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Future missions will be able to more accurately find signs of parity symmetry violations in the cosmic microwave background polarization after a few researchers managed to take the gravitational lensing effect into account, reports a new study in Physical Review D, selected as an Editor’s Suggestion.
How far does the universe extend? When and how did the universe begin? Cosmology has made progress in answering these questions by providing observational evidence for theoretical models of the universe based on fundamental physics. The Standard Model of cosmology is widely accepted by researchers today. However, it still cannot explain fundamental questions in cosmology, including dark matter and dark energy.
In 2020, an interesting new phenomenon called cosmic birefringence was reported based on the cosmic microwave background polarization (CMB) data. Polarization describes light waves that oscillate perpendicular to the direction in which they travel. In general, the direction of the polarization plane remains constant, but it can be rotated under special conditions. A reanalysis of the CMB data showed that the polarization plane of the CMB light may have rotated slightly between the time it was emitted in the early universe and today. This phenomenon violates parity symmetry and is called cosmic birefringence.
Because cosmic birefringence is difficult to explain using the known laws of physics, there is a strong possibility that yet-to-be-discovered physics, such as axion-like particles (ALPs), are behind it. A discovery of cosmic birefringence could point the way to revealing the nature of dark matter and dark energy, which is why future missions are aimed at making more precise observations of the CMB.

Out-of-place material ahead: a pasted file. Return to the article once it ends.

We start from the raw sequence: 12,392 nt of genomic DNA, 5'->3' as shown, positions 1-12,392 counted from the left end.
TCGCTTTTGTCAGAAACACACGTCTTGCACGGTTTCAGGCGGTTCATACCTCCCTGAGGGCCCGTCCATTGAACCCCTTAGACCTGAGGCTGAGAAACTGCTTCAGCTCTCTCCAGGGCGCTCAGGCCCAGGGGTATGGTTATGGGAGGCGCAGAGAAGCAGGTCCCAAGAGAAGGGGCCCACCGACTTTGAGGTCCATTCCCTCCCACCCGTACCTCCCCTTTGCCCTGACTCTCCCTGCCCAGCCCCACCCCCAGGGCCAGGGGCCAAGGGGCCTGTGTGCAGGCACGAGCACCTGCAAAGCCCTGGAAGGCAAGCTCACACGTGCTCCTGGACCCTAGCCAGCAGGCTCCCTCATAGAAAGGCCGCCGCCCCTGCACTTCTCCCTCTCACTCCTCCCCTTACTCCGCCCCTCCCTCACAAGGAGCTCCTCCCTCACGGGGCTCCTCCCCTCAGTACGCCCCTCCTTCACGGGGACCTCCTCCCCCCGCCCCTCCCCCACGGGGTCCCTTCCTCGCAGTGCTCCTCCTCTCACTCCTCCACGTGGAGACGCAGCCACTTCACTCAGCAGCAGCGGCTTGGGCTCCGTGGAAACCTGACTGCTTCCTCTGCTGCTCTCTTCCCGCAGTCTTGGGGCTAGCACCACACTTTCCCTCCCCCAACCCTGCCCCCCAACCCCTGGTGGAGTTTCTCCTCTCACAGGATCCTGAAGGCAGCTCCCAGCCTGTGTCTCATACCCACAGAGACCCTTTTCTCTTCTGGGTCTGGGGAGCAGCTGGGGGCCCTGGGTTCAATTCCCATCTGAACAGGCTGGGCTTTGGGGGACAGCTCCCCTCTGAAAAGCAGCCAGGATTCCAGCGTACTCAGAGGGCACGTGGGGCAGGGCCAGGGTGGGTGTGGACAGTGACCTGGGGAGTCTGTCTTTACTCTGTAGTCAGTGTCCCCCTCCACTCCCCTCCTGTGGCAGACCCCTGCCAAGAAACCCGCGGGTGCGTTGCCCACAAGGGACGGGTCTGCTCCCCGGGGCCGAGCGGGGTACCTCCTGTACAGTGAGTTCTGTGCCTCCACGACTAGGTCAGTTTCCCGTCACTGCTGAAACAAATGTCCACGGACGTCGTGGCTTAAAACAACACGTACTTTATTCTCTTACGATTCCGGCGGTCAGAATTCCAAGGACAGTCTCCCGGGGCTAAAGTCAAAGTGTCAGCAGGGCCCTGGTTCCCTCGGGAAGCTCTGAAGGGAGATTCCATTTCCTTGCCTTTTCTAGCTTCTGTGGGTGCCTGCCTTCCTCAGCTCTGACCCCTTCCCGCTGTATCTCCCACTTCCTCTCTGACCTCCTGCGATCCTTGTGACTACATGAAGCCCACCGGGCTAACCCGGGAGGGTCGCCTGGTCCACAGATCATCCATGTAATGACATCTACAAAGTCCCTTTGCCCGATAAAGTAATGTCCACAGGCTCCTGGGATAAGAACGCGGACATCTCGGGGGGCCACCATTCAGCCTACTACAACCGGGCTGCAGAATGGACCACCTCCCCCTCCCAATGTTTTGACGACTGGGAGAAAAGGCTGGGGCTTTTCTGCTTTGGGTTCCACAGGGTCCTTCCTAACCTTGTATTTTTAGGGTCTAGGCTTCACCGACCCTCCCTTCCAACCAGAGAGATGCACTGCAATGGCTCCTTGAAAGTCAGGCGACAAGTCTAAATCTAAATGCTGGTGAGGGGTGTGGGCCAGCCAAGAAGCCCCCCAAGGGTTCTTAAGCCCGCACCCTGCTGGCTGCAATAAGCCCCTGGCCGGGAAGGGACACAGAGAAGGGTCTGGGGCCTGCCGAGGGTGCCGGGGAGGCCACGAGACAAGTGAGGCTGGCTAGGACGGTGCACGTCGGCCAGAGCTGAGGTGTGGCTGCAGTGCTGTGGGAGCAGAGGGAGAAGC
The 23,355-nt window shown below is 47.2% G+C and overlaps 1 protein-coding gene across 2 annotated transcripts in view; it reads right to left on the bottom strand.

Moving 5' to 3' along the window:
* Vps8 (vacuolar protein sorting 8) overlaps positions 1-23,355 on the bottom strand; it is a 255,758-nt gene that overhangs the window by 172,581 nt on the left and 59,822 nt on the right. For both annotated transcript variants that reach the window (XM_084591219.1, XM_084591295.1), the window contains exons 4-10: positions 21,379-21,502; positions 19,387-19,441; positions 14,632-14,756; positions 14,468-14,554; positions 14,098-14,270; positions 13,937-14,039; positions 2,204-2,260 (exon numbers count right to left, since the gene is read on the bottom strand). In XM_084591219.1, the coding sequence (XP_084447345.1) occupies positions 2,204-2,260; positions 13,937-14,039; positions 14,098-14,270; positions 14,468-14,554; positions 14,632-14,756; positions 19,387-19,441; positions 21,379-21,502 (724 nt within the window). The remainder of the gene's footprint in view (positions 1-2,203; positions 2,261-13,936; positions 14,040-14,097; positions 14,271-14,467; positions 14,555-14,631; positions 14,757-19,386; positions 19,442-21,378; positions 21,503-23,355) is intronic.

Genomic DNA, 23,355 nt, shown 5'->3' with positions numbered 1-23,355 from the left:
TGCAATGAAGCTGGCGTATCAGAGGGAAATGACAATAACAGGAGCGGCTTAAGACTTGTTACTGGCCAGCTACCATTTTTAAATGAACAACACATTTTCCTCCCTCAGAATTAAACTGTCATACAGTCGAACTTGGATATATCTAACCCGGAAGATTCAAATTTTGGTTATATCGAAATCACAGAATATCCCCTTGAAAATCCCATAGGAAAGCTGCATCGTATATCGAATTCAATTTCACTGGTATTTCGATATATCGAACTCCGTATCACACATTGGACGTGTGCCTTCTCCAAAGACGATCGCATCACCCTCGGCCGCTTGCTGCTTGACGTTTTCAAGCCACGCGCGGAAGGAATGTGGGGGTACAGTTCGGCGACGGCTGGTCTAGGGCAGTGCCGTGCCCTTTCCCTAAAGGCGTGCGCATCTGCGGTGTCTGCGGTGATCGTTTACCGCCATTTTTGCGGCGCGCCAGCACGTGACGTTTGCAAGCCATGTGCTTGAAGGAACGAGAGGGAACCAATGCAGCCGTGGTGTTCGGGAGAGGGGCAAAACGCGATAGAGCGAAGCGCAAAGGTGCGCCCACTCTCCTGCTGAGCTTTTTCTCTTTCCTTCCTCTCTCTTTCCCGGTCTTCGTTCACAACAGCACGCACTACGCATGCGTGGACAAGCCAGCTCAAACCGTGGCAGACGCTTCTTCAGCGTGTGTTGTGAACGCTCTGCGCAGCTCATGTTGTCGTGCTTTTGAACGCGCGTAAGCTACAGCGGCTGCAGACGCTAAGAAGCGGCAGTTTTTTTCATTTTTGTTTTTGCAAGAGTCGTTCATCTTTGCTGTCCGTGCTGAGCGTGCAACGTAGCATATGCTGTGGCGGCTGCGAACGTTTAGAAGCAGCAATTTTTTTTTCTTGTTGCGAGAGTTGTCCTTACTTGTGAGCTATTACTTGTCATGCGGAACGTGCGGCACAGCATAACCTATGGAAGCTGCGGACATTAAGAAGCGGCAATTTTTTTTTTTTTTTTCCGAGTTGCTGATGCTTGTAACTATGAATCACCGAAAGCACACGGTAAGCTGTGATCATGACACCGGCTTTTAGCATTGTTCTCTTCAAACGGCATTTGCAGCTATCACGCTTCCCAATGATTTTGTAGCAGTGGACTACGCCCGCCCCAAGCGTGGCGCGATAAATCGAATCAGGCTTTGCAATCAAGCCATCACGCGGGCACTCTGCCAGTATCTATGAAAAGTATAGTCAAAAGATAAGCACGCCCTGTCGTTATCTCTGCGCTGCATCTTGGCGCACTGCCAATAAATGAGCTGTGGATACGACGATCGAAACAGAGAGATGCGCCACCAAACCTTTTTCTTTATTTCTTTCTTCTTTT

To do this it is important to improve the accuracy of current theoretical calculations, but these calculations have not been accurate enough so far because they do not take gravitational lensing into account.
A new study by a pair of researchers, led by University of Tokyo Department of Physics and Research Center for Early Universe PhD candidate Fumihiro Naokawa, and Center for Data-Driven Discovery and Kavli Institute for the Physics and Mathematics of the Universe (Kavli IPMU) Project Assistant Professor Toshiya Namikawa has established a theoretical calculation of cosmic birefringence that incorporates gravitational lensing effects, and worked on developing a numerical code for cosmic birefringence that includes gravitational lensing effects, which will be indispensable for future analyses.
First, Naokawa and Namikawa derived an analytical equation that describes how the gravitational lensing effect changes the cosmic birefringence signal. Based on the comparison, the researchers implemented a new program on an existing code to calculate the gravitational lens correction, and then looked at the difference in signals with and without the gravitational lens correction.
As a result, the researchers found that if gravitational lensing is ignored, the observed cosmic birefringence signal cannot be properly fitted to the theoretical prediction, which would statistically reject the true theory.
In addition, the pair created simulated observational data that will be obtained in future observations to see the effect of gravitational lensing in the search for ALPs. They found that if the gravitational lensing effect is not taken into account, there would be statistically significant systematic biases in the model parameters of ALPs estimated from the observed data, which would not accurately represent the ALP model.
The gravitational lens correction tool developed in this study is already being used in observational studies today, and Naokawa and Namikawa will continue to use it to analyze data for future missions.
Details of their research were published September 27 in Physical Review D as an editor’s suggestion.
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